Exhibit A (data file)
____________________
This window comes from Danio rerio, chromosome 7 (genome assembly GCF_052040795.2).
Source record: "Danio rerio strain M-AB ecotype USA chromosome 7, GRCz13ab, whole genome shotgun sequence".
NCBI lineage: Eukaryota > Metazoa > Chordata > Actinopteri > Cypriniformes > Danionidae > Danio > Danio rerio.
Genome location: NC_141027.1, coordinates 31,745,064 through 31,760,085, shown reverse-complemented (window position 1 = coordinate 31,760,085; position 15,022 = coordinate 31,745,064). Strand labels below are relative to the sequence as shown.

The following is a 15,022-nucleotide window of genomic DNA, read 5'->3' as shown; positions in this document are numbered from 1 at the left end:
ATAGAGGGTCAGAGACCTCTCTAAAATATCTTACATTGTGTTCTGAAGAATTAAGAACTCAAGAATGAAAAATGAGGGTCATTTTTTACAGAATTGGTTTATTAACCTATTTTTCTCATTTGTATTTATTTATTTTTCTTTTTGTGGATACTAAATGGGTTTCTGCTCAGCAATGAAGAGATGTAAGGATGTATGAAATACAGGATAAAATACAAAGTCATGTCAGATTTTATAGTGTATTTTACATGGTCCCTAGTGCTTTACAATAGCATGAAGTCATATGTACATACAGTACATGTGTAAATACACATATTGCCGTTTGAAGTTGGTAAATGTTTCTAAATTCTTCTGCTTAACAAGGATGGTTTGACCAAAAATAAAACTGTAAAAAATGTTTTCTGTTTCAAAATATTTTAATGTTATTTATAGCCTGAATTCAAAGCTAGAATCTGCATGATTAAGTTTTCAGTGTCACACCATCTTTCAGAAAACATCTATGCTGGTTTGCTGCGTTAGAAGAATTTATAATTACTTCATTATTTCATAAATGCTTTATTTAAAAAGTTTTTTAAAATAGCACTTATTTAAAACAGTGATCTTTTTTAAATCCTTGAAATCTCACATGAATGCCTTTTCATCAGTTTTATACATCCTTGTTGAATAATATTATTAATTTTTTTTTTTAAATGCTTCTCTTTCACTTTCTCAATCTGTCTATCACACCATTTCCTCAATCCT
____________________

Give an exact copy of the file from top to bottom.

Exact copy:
This window comes from Danio rerio, chromosome 7 (genome assembly GCF_052040795.2).
Source record: "Danio rerio strain M-AB ecotype USA chromosome 7, GRCz13ab, whole genome shotgun sequence".
NCBI lineage: Eukaryota > Metazoa > Chordata > Actinopteri > Cypriniformes > Danionidae > Danio > Danio rerio.
Genome location: NC_141027.1, coordinates 31,745,064 through 31,760,085, shown reverse-complemented (window position 1 = coordinate 31,760,085; position 15,022 = coordinate 31,745,064). Strand labels below are relative to the sequence as shown.

The following is a 15,022-nucleotide window of genomic DNA, read 5'->3' as shown; positions in this document are numbered from 1 at the left end:
ATAGAGGGTCAGAGACCTCTCTAAAATATCTTACATTGTGTTCTGAAGAATTAAGAACTCAAGAATGAAAAATGAGGGTCATTTTTTACAGAATTGGTTTATTAACCTATTTTTCTCATTTGTATTTATTTATTTTTCTTTTTGTGGATACTAAATGGGTTTCTGCTCAGCAATGAAGAGATGTAAGGATGTATGAAATACAGGATAAAATACAAAGTCATGTCAGATTTTATAGTGTATTTTACATGGTCCCTAGTGCTTTACAATAGCATGAAGTCATATGTACATACAGTACATGTGTAAATACACATATTGCCGTTTGAAGTTGGTAAATGTTTCTAAATTCTTCTGCTTAACAAGGATGGTTTGACCAAAAATAAAACTGTAAAAAATGTTTTCTGTTTCAAAATATTTTAATGTTATTTATAGCCTGAATTCAAAGCTAGAATCTGCATGATTAAGTTTTCAGTGTCACACCATCTTTCAGAAAACATCTATGCTGGTTTGCTGCGTTAGAAGAATTTATAATTACTTCATTATTTCATAAATGCTTTATTTAAAAAGTTTTTTAAAATAGCACTTATTTAAAACAGTGATCTTTTTTAAATCCTTGAAATCTCACATGAATGCCTTTTCATCAGTTTTATACATCCTTGTTGAATAATATTATTAATTTTTTTTTTTAAATGCTTCTCTTTCACTTTCTCAATCTGTCTATCACACCATTTCCTCAATCCT